Greek-Style Pork Chops

Busy day.  Not much time for cooking.  You know what that’s like.  I’m pretty proud of the fact that I remembered to take a couple of pork chops out of the freezer this morning so they’d be thawed in time for dinner.  Sadly I made no other plan for them.  Of course by the time I got home and walked the dog I was starving.  No patience for anything long or complicated.  This recipe seemed to fit the bill nicely.  A twenty minute marinade then five minutes on each side.  Heat up some collards from the freezer.  Dinner done.

Greek Pork Chops

This marinade is just oil, vinegar, garlic and herbs and not a lot of any of it.  It would have benefited from a little lemon juice.  Or maybe more than twenty minutes would have made a difference.  In any case I didn’t notice that this marinade added much flavor to the pork chops.    The garlic burned a little bit when I seared the pork so there was a touch of bitterness, but I’m pretty sure that’s not what they were going for.  Still, I started with really good pork chops so I enjoyed them very much.

Kudos to Ault’s Family Farm for the wonderful pork.  Let me stop here for a minute and bid the fondest of farewells to Ault’s Family Farm.  Those of you who shop at the South of the James Farmers’ market in Richmond, VA will know the Aults.  They’re wonderful, friendly people who tried to make a go of it as a small, chemical free, ecologically responsible farm.  I am sad to report that they were unable to make ends meet and have ceased their commercial farming.  I couldn’t have been more surprised to hear the news.  More than once I happily stood in line 15-20 minutes at the market to buy a few pork chops or a Boston butt from the Aults.  And my purchase always came with some lovely conversation and a smile.  So, thank you and best of luck to you Ault family!  I truly hope to see you at the market again.

Back to the recipe.  The recipe also includes a tomato, cucumber and onion salad as a side/garnish and a yogurt sauce.  I did make the yogurt sauce, but skipped the chopped salad in favor of the collards.  Not much to the yogurt sauce:  dill, vinegar, oil, salt and pepper.  make this first so the flavors can blend while you marinate and cook the pork.  It’s yummy on the pork, but would be just as good on veggies, pita, crackers, etc.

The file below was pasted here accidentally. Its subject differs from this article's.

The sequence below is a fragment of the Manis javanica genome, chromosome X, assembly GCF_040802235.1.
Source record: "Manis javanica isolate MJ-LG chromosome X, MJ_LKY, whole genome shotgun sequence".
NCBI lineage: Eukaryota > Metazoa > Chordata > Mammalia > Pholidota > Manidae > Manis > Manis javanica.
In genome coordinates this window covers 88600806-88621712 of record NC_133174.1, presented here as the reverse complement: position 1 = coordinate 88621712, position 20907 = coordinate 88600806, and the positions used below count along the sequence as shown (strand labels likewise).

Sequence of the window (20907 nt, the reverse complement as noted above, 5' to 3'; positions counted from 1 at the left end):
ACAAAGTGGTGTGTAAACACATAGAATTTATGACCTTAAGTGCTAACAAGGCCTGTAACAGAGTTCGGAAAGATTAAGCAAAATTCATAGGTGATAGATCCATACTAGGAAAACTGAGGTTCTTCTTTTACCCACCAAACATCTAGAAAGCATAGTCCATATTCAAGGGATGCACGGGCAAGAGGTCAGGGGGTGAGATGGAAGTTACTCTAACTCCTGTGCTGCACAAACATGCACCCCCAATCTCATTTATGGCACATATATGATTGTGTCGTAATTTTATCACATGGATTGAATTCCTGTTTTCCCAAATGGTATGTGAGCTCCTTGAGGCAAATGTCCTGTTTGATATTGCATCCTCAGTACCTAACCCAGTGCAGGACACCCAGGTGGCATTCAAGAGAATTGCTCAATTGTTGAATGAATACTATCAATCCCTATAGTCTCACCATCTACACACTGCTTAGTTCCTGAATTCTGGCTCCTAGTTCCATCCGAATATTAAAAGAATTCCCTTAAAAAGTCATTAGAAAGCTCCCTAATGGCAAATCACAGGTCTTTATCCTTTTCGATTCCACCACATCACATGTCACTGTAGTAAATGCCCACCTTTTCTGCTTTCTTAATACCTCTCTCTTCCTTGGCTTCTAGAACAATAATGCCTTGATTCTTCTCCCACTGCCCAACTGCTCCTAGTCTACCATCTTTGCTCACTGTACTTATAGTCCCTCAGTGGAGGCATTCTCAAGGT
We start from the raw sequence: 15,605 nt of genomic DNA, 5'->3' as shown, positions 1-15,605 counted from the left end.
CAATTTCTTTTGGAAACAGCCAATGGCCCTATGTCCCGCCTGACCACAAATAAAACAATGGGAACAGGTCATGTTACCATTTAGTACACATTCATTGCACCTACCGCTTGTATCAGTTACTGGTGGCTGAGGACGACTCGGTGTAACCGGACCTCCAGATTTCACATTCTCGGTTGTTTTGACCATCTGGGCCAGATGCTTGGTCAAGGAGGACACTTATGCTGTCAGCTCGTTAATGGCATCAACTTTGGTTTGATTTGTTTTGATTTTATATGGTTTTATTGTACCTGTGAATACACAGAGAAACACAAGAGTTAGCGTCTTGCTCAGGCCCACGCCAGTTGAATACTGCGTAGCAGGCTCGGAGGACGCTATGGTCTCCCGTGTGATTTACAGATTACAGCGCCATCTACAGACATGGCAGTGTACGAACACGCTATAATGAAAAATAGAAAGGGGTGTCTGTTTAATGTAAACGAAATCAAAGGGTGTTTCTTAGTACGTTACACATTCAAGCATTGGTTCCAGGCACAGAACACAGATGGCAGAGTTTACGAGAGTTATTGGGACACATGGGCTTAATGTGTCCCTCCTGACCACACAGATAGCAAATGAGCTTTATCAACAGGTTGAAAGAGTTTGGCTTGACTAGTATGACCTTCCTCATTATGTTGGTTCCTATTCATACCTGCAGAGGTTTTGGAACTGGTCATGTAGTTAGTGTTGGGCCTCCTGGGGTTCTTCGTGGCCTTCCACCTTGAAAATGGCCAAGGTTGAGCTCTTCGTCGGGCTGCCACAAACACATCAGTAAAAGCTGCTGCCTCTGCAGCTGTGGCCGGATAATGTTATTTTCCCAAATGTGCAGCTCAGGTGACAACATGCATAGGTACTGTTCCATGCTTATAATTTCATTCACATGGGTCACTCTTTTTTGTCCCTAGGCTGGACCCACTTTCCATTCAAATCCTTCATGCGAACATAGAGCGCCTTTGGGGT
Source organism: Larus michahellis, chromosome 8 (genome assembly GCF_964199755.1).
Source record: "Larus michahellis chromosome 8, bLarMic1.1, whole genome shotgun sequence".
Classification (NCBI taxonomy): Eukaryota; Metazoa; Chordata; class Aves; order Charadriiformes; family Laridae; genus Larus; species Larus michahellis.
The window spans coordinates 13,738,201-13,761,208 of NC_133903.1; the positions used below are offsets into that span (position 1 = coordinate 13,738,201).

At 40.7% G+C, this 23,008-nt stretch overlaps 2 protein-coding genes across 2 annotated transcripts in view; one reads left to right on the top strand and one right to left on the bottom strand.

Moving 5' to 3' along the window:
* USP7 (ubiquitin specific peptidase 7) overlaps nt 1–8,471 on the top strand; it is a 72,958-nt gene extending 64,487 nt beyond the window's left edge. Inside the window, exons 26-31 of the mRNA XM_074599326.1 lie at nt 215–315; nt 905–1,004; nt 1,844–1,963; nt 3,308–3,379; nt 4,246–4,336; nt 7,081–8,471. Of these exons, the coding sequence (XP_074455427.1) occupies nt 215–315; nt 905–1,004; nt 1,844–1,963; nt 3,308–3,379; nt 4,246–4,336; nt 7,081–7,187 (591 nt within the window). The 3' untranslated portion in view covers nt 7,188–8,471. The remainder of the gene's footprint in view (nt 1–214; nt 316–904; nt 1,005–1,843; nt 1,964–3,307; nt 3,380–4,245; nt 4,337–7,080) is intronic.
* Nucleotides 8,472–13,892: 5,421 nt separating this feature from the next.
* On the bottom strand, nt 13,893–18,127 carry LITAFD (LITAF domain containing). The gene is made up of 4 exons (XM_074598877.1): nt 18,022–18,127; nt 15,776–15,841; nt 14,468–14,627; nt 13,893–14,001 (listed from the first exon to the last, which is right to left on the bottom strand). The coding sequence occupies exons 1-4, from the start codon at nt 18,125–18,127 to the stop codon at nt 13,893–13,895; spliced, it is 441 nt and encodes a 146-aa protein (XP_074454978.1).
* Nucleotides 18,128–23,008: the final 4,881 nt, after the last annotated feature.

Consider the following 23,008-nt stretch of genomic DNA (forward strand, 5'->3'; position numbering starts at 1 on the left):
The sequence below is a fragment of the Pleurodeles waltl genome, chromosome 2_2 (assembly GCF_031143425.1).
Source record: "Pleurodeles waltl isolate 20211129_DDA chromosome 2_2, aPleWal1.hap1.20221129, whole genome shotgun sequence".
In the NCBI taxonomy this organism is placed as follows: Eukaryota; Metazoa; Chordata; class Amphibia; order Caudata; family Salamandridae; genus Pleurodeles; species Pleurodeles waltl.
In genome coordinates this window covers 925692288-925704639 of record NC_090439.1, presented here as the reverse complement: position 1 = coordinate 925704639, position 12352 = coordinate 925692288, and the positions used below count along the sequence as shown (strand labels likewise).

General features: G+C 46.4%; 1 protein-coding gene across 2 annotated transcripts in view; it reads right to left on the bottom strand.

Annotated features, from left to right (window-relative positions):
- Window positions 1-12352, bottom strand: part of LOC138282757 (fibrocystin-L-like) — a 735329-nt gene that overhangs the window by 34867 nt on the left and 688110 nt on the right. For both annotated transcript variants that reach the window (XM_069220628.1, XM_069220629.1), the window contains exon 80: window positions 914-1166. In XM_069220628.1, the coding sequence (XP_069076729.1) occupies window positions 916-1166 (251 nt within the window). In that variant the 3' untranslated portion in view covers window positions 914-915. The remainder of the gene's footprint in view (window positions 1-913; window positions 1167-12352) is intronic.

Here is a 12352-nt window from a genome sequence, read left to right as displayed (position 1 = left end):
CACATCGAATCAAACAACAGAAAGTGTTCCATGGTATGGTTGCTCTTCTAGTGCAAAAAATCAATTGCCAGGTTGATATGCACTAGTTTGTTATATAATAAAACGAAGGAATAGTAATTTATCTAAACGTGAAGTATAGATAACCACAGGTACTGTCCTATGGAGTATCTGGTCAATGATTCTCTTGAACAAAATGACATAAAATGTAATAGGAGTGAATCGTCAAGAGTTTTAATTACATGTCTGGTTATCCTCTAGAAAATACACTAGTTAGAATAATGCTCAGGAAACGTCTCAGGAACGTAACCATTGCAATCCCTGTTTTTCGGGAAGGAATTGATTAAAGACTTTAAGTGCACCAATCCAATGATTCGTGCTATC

In the end I had a lovely dinner.  I could probably have come up with this without a recipe, but on a busy day when reading is easier than thinking this will do just fine.

Good? Yes.
Easy? Definitely.
Good for company? Not so much.
Special shopping? Not at all.

Greek-Style Pork Chops


2 tablespoons red wine vinegar, divided
1 teaspoon dried oregano
2 teaspoons olive oil, divided
2 garlic cloves, minced
2 (6-ounce) bone-in center-cut loin pork chops
1/4 cup plain fat-free Greek-style yogurt
1 teaspoon dill
1/4 teaspoon salt, divided


Combine 1 tablespoon red wine vinegar, oregano, 1 teaspoon olive oil, and garlic in a zip-top plastic bag. Add pork to bag, and seal. Marinate for 20 minutes at room temperature, turning after 10 minutes. Combine remaining 1 tablespoon vinegar, remaining 1 teaspoon oil, yogurt, 1 tablespoon dill, and 1/2 of the salt, stirring well with a whisk. Cover and chill.

Heat a grill pan over medium-high heat. Coat pan with cooking spray. Remove pork from bag, and discard marinade. Sprinkle both sides of pork evenly with remaining salt. Add pork to pan, and cook for 5 minutes on each side or until desired degree of doneness. Remove pork from pan, and let stand for 2 minutes. Serve with yogurt.


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